An Audience of Performers, Part 1

An Audience of Performers, Part 1

Following up on some loose threads from last week’s post, I’d like to delve a little further into the many-layered and non-transparent relationship between composers, performers, and listeners in music.

Written By

Isaac Schankler

Following up on some loose threads from last week’s post, I’d like to delve a little further into the many-layered and non-transparent relationship between composers, performers, and listeners in music.

The model above, proposed by Kendall and Carterette[i], is not the most exciting thing in the world, but it at least gives you a basic idea of how some people think musical intention/expression is transmitted. The composer sets down ideas in the form of notation, which is transmitted to the performer, who interprets that notation and transforms it into sound, which is then perceived/received by the listener. Obviously, not all music works like this, but for the 200-300 years of the common practice period, it seemed to function pretty well. In the mid-20th century, however, the cracks begin to show and this model begins to break down.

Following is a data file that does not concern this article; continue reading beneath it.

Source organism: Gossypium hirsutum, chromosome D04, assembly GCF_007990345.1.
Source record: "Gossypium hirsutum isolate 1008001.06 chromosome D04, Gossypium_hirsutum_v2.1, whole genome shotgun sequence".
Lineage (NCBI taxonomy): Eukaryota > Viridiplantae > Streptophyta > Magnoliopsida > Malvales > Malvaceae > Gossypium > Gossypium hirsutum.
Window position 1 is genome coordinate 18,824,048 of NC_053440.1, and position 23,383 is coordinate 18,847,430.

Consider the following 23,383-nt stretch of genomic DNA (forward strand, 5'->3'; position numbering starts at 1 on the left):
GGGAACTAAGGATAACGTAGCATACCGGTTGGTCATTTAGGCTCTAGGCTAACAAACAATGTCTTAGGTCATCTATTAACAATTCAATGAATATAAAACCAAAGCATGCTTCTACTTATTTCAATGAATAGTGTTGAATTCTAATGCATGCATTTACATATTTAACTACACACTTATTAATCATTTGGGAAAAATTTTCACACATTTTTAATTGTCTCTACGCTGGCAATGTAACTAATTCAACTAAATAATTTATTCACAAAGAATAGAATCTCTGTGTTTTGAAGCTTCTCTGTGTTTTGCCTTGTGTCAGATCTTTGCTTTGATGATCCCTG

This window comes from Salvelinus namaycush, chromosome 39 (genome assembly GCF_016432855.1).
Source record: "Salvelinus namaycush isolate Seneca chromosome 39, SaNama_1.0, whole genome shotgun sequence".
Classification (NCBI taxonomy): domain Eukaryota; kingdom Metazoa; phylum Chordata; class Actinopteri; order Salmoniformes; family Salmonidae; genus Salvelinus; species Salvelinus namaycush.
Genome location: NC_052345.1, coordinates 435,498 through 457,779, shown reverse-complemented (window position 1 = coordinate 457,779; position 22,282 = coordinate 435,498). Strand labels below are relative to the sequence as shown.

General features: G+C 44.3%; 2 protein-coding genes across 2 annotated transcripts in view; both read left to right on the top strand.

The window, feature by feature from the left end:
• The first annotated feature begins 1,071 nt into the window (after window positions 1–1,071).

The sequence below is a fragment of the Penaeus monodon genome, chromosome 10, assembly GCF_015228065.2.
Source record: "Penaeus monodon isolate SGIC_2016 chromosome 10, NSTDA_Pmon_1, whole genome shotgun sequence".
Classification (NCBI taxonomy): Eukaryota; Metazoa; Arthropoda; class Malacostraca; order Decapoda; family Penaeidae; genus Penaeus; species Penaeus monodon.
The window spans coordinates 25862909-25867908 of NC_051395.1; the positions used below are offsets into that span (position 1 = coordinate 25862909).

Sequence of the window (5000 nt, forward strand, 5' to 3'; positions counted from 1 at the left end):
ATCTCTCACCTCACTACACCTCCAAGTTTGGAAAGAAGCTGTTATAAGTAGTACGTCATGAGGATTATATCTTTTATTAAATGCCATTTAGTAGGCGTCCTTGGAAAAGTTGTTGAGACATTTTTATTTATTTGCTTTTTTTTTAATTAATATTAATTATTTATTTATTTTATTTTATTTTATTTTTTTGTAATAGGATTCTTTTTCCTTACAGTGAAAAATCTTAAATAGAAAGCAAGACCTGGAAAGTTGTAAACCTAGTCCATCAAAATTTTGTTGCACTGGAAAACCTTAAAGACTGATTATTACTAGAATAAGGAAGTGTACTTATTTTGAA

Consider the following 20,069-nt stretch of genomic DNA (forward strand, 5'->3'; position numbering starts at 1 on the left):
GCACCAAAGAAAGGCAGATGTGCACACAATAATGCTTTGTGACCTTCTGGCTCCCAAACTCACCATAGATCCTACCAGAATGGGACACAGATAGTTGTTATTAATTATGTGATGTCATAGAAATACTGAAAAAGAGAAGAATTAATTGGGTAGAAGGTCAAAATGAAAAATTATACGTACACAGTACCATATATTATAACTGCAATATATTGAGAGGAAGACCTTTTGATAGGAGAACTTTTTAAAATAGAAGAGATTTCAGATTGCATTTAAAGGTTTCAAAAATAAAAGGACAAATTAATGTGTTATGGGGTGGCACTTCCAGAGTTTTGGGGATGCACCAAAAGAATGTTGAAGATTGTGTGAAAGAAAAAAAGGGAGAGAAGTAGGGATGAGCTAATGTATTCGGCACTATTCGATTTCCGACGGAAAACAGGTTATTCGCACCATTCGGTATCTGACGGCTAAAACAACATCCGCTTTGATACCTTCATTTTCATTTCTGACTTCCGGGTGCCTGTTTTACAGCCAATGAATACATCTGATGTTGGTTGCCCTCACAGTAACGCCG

It’s impossible to discuss this situation without John Cage, in part because many people blame Cage for it. But the fact is that this disconnect between composers, performers and audience was around long before Cage showed up.[ii] Cage makes it out to be a universal problem, but in retrospect it feels very much like a mid-20th century thing. So what caused this disconnect in the first place? Most obviously, the disintegration of common practice led to a fragmentation of musical languages. While there were still a lot of musically fluent people, they couldn’t speak coherently to each other anymore. There are a lot of ideas in Cage’s music that stem from this crisis—indeterminacy, chance procedures, Zen, removing ego/intentionality, silence—but I want to focus on one specific way he reconfigured the composer-performer-audience relationship.

Cage's Concert for Piano and Orchestra